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Project Phases
By Michele Berrie, Queensland University of Technology

The Project Management Body of Knowledge divides the project into five standard phases. Each phase has associated processes (activities), and sometimes the phases overlap.

Initiating Processes – Preparing a notification followed by a project proposal, then, gaining approval and reserved funding for the project. The end to end life of the project must be taken into account at the proposal stage, for example, recognising that the information for an Activity Completion Report at the end of the project should be considered at the proposal stage and throughout subsequent stages of the project.

Planning Processes – Defining and refining objectives, preparing the Project Plans and associated sub-plans for running the project, then gaining final allocation of funding.

Executing Processes – Implementing the Project Plans; coordinating people and other resources to carry out the Project Plans. Typically, this is the longest phase of a project.

Controlling Processes – Ensuring that project objectives are met by monitoring and measuring progress regularly to identify variances from the plans; taking corrective action when necessary; tracking the variances and changes. Controlling has much overlap with other phases.

Closing Processes – Bringing the project to an orderly end: formalising and communicating the acceptance or conclusion of a project, handing over to the ongoing accountable area, completing an Activity Completion Report and, for major projects, holding a post implementation review.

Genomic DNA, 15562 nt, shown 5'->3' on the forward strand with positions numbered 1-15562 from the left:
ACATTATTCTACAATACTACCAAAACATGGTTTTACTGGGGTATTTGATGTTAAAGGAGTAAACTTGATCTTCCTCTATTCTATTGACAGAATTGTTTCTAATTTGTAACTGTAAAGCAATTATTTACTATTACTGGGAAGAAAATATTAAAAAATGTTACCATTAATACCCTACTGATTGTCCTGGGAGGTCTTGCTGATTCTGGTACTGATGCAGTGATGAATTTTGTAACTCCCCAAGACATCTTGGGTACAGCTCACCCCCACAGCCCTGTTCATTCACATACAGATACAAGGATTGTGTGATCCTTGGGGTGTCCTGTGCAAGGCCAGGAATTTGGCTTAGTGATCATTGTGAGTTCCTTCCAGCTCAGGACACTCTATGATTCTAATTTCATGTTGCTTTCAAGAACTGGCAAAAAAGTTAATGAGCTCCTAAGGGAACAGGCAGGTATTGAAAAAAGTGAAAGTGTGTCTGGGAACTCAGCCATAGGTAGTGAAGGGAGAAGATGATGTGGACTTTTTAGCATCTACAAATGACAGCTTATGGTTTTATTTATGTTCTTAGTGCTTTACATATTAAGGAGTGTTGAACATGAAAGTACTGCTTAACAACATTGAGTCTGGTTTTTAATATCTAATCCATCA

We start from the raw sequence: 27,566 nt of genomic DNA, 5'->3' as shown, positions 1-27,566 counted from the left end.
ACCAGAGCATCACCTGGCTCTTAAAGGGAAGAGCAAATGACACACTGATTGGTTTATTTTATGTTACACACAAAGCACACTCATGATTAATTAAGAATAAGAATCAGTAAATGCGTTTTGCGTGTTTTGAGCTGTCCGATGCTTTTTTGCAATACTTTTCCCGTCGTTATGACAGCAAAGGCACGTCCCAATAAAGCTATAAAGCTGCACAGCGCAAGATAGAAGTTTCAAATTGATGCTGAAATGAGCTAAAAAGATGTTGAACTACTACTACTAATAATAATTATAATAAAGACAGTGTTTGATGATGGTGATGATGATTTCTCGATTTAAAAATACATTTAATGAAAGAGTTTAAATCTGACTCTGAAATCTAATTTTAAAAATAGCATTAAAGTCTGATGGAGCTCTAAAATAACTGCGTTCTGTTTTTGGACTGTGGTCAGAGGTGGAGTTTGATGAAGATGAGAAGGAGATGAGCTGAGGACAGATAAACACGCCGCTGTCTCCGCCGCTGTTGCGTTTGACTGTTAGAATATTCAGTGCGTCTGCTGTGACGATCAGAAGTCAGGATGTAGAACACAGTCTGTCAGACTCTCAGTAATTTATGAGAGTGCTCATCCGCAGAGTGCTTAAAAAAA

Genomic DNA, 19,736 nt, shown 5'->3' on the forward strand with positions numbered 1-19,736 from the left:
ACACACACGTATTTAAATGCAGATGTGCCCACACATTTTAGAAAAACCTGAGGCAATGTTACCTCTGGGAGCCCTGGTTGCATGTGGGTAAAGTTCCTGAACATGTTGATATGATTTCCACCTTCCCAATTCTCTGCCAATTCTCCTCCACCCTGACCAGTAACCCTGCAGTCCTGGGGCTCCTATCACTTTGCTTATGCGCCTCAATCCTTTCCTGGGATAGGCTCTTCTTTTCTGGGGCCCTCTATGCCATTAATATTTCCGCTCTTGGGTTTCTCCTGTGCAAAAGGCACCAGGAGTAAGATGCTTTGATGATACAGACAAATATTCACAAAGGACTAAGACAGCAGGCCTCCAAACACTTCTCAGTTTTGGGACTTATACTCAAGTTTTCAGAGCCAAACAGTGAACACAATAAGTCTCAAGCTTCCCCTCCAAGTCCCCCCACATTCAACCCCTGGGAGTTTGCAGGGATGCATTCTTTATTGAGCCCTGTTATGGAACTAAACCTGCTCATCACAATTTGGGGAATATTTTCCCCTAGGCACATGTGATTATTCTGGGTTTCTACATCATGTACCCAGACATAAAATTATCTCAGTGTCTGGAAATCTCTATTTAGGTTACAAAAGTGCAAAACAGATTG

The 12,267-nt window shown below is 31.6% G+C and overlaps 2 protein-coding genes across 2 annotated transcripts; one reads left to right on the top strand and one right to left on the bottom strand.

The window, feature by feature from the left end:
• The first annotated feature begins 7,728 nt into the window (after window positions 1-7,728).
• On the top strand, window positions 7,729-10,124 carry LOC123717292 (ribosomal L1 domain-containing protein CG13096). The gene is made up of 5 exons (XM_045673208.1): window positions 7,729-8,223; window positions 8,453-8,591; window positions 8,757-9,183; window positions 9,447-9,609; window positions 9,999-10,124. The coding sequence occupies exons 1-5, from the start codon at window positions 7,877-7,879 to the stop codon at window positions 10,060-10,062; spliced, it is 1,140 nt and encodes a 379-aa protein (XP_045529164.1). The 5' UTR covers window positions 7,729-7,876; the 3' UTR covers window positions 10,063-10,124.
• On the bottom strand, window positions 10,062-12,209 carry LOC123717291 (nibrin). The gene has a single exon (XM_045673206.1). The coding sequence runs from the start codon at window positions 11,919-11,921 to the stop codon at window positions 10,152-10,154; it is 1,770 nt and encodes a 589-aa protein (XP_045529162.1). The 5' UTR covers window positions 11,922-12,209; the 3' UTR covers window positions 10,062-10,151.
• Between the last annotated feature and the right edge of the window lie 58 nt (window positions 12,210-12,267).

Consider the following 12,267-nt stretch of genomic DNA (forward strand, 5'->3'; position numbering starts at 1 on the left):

The project manager is not necessarily the one to facilitate each activity, for example, an area manager may prepare a project proposal with the project manager being appointed afterwards. Someone external to the project should conduct the Post Implementation Review, if required.

Queensland University of Technology (QUT) is a highly successful Australian university with an applied emphasis in courses and research. Based in the city of Brisbane with a global outlook, it has 40,000 students, including 6000 from overseas, (QUT Statistics) and an annual budget of more than AU$500 million. Courses are in high demand and its graduate employment rate is well above the national average for Australian universities.

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